“Related to the concepts of ‘Ready-to-hand’ and ‘Present-to-hand’ are the concepts of ‘authentic’ and ‘inauthentic’ being. For Heidegger, ‘authentic’ being comes about through experiencing the world as ready-to-hand in its firstness, its primary authentically disclosed state in a direct one to one relationship with a natural environment without any mediation. ‘Inauthentic’ being then, for Heidegger, is the experience of being-in-the-world that is predominantly based on being thrown into a prescribed world; i.e., it is an experience of living in a media-saturated world where most of our experiences are second hand. Both ‘authentic’ and ‘inauthentic’ experiences can occur in relation to both ready-to-hand and present-to-hand modes of being. That is, we can experience the natural world and the mediated world from the perspective of doing things with it or thinking about it.” (p136)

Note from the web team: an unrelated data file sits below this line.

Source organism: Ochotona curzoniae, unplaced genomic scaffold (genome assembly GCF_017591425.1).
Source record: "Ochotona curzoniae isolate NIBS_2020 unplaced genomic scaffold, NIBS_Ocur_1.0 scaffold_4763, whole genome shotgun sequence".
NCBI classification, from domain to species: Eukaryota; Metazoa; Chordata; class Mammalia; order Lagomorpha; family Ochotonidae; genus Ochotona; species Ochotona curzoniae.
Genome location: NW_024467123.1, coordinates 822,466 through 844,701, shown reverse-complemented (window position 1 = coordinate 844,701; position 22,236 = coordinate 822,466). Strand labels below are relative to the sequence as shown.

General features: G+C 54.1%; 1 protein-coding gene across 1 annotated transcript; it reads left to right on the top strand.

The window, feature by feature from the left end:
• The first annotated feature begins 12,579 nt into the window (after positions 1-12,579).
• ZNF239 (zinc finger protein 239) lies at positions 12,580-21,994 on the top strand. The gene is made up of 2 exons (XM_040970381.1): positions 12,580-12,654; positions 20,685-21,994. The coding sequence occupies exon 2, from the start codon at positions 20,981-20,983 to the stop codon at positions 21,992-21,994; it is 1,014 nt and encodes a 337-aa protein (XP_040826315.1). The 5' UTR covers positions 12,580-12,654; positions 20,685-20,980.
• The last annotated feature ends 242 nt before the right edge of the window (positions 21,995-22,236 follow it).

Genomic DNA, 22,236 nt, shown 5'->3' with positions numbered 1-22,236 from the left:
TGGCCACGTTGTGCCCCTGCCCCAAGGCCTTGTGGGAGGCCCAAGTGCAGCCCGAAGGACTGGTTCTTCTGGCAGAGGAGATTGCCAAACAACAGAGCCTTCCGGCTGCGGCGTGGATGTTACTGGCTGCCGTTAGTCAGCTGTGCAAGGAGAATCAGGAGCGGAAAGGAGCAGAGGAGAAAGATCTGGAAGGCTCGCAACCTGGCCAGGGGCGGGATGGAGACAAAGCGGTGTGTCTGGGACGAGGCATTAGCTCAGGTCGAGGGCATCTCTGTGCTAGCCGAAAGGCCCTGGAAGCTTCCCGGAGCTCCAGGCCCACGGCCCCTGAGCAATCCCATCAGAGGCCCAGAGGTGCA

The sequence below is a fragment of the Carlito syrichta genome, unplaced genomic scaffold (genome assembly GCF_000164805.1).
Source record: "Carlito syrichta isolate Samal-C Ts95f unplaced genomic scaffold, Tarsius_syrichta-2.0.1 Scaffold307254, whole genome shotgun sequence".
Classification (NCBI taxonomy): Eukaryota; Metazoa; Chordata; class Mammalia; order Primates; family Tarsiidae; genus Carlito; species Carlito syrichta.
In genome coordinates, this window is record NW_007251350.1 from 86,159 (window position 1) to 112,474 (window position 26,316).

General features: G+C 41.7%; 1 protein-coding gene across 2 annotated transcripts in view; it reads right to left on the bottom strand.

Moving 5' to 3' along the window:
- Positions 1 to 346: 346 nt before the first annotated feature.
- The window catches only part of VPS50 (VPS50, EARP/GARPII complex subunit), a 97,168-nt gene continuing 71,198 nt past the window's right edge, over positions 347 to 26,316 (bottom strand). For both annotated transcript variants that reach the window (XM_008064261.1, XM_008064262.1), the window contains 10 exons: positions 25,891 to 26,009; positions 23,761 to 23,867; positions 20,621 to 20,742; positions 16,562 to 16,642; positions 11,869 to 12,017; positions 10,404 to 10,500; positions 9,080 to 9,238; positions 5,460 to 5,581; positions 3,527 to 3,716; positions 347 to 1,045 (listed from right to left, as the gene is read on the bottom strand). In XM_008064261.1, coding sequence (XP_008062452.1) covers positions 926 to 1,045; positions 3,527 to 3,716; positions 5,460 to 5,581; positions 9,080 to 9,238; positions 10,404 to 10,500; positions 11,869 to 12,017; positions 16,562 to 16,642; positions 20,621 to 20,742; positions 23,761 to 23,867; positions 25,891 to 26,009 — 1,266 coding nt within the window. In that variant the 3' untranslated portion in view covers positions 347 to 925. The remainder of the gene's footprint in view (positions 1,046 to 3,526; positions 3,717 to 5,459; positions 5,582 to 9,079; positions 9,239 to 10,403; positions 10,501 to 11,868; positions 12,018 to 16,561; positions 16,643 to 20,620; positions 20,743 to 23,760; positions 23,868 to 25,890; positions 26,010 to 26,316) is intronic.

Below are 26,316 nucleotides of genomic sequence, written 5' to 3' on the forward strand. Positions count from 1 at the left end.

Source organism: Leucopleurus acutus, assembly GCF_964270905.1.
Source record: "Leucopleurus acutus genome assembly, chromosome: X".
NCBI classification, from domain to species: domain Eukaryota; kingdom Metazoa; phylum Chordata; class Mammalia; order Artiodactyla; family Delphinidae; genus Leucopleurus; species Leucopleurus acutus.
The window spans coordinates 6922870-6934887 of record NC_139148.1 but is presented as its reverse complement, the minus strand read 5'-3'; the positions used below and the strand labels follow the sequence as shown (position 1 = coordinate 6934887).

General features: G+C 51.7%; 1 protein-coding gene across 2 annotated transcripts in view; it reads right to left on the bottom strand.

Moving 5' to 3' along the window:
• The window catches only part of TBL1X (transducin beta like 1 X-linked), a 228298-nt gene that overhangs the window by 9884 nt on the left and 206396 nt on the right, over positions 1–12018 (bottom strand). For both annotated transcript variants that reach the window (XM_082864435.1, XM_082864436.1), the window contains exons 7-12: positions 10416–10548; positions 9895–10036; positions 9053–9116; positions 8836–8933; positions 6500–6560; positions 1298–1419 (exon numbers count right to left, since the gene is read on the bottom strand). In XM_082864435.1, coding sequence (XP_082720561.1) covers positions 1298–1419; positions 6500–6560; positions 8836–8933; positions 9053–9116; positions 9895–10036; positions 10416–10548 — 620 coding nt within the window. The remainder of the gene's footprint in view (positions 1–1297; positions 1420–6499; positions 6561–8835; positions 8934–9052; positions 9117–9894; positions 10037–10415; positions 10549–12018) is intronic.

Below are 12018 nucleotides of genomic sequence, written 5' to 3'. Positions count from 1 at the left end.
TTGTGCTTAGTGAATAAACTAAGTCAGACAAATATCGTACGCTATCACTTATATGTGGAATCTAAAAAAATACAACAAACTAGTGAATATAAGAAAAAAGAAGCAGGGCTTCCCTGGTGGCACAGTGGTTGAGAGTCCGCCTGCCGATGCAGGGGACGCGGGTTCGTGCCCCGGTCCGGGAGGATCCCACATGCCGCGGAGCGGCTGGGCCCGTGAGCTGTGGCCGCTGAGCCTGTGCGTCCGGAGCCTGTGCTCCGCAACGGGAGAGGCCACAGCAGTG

An individual absorbs new knowledge from a variety of authentic (direct) and inauthentic (mediated) sources throughout their life. This impacts on an individual’s interpretation at any time (Bohman, 1991, p140), and explain aspects of deviation of interpretation when compared to the collective in a hermeneutic circle.